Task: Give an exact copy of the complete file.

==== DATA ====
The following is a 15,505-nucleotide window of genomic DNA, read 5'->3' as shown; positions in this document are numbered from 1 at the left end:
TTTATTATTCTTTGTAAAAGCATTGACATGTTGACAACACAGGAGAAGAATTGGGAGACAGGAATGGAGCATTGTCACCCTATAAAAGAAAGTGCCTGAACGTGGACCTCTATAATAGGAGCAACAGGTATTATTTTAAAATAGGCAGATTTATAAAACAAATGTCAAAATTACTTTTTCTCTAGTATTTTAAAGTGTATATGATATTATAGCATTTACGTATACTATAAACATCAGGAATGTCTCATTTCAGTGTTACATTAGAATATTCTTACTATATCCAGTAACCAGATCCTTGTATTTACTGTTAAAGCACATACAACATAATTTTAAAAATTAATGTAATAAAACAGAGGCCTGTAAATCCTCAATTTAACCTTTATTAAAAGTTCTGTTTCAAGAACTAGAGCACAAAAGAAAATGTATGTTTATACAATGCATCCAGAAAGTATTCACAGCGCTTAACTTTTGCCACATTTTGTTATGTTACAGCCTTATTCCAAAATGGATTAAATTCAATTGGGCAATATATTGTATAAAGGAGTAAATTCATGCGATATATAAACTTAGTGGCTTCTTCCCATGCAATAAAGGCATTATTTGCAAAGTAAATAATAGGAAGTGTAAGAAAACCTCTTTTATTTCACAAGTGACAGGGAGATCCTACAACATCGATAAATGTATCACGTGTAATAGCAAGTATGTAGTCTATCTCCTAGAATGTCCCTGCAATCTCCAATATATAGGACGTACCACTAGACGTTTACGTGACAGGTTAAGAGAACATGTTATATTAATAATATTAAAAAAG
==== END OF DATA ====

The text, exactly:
The following is a 15,505-nucleotide window of genomic DNA, read 5'->3' as shown; positions in this document are numbered from 1 at the left end:
TTTATTATTCTTTGTAAAAGCATTGACATGTTGACAACACAGGAGAAGAATTGGGAGACAGGAATGGAGCATTGTCACCCTATAAAAGAAAGTGCCTGAACGTGGACCTCTATAATAGGAGCAACAGGTATTATTTTAAAATAGGCAGATTTATAAAACAAATGTCAAAATTACTTTTTCTCTAGTATTTTAAAGTGTATATGATATTATAGCATTTACGTATACTATAAACATCAGGAATGTCTCATTTCAGTGTTACATTAGAATATTCTTACTATATCCAGTAACCAGATCCTTGTATTTACTGTTAAAGCACATACAACATAATTTTAAAAATTAATGTAATAAAACAGAGGCCTGTAAATCCTCAATTTAACCTTTATTAAAAGTTCTGTTTCAAGAACTAGAGCACAAAAGAAAATGTATGTTTATACAATGCATCCAGAAAGTATTCACAGCGCTTAACTTTTGCCACATTTTGTTATGTTACAGCCTTATTCCAAAATGGATTAAATTCAATTGGGCAATATATTGTATAAAGGAGTAAATTCATGCGATATATAAACTTAGTGGCTTCTTCCCATGCAATAAAGGCATTATTTGCAAAGTAAATAATAGGAAGTGTAAGAAAACCTCTTTTATTTCACAAGTGACAGGGAGATCCTACAACATCGATAAATGTATCACGTGTAATAGCAAGTATGTAGTCTATCTCCTAGAATGTCCCTGCAATCTCCAATATATAGGACGTACCACTAGACGTTTACGTGACAGGTTAAGAGAACATGTTATATTAATAATATTAAAAAAG